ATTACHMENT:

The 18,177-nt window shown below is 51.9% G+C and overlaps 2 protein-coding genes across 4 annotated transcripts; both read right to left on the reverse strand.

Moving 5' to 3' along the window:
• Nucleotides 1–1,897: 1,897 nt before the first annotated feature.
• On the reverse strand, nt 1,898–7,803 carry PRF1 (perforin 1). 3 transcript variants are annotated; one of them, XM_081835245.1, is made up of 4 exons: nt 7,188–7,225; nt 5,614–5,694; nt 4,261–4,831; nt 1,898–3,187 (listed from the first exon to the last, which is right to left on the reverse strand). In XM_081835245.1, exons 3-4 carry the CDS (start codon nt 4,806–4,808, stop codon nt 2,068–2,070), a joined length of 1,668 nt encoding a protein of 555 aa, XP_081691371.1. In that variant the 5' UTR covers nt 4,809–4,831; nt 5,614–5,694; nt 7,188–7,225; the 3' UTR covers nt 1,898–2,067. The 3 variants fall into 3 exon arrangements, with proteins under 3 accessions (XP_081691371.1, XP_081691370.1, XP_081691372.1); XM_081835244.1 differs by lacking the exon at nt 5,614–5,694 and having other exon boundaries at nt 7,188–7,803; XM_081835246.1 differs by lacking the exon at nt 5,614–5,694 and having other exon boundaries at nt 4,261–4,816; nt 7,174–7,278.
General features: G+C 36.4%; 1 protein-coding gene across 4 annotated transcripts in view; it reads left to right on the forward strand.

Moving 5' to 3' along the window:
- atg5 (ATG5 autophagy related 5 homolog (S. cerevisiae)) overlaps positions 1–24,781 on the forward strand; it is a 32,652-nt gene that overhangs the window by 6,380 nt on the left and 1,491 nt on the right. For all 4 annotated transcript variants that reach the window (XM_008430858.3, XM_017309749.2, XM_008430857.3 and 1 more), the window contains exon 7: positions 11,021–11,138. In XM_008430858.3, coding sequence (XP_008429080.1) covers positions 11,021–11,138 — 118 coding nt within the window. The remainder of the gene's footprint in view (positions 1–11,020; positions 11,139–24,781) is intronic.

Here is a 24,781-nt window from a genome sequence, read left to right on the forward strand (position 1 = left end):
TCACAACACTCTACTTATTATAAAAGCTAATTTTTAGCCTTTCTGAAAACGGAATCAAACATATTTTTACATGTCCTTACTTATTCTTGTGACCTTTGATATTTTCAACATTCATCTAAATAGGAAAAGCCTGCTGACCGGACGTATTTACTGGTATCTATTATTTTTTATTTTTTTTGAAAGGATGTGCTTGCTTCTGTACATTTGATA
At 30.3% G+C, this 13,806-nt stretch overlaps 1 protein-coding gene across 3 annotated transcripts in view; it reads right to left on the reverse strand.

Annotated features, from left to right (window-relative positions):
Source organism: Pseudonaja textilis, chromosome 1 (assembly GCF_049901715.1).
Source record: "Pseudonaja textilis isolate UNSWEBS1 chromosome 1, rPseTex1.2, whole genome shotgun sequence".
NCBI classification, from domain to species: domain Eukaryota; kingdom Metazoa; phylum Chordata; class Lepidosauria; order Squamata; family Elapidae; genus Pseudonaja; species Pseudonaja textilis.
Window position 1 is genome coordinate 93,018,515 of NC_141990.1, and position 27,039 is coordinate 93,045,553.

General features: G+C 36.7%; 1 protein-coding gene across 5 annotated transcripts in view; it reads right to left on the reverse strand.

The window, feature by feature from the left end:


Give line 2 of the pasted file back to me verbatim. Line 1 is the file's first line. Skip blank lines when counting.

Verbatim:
Moving 5' to 3' along the window: